The coronavirus pandemic has hit small businesses hard across the country. Many business owners have had to make difficult decisions regarding operations, staff, or even whether or not to shut down permanently. Many Minnesota business owners have felt the pain of the pandemic first hand. However, there’s a glimmer of hope as we transition out of the pandemic.
Minnesota’s small and new business economy was actually on the rise before the pandemic struck. On the Inc. 5000 list for 2020 (which ranks the 5,000 private companies exhibiting the fastest growth in the U.S.), 80 companies from Minnesota were listed — with several in the top 1,000. YourSix, Making Web, Bare Home, and Eide Communications were among the diverse range of businesses from the state that earned inclusion, demonstrating a vibrant, state-wide startup culture in everything from software, to retail, to media services and more.
Minnesota has excelled at making it easy for people to turn their ideas into official companies. The steps to forming a Minnesota LLC, outlined by ZenBusiness details the entire process, and makes clear that all of it can be done online (and really in just a matter of hours). This is not necessarily the difference between a new company getting started or not. But it’s certainly one less hurdle in front of prospective founders, and it has helped to make Minnesota that much more attractive to entrepreneurs.
Minnesota’s evolving diversity also helps to position the state for long-term startup success. Minnesota isn’t particularly diverse (it’s often described as a “white middle-class state”), but it actually ranks somewhere in the middle of the country in various diversity measures — and has various minority populations growing more quickly than the caucasian population.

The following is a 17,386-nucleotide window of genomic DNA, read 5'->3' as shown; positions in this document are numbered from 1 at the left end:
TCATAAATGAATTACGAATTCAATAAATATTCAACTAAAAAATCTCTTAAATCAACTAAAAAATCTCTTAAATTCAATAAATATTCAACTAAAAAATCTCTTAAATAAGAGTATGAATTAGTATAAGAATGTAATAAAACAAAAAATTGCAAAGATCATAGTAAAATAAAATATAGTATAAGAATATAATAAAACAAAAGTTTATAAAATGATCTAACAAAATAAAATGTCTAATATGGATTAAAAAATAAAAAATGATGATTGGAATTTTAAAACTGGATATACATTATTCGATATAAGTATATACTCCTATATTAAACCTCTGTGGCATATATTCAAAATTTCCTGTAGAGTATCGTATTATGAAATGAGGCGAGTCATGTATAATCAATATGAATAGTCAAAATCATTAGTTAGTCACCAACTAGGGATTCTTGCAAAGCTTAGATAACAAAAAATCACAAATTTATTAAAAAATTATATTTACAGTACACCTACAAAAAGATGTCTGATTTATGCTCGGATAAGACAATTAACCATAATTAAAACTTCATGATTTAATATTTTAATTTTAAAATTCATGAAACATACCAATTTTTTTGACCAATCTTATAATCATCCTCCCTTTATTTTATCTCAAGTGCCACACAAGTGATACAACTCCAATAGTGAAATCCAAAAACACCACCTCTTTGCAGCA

Growing diversity tends to be good for business — particularly when there’s an expanding effort to support minority-owned companies. The movements for social justice and equality in 2020 have led to various new ventures aimed at supporting innovation and economic prosperity among Minnesota minorities. This should have a lasting impact, and will hopefully result in more new, minority-owned businesses in the aftermath of the pandemic.
There is action from state leadership aimed at sparking business innovation. Recently, Fast Company’s write-up on VC funding counted Minnesota’s own Senator Amy Klobuchar among the public officials seeking to help startup growth outside of Silicon Valley, New York, and Boston. Klobuchar’s New Business Preservation Act is not Minnesota-specific, but it does represent a local leader taking real action to direct startup funding away from the coasts to level the playing field. Initiatives like this one lay the groundwork for prospective founders in a state like Minnesota to secure the VC funding they need following the pandemic.
None of this erases the struggles that small business owners have already experienced. Some of those businesses may not return. But there is still reason for hope regarding Minnesota’s startup climate and small business activity moving forward through — and ultimately past — the pandemic.
This is a contributed post.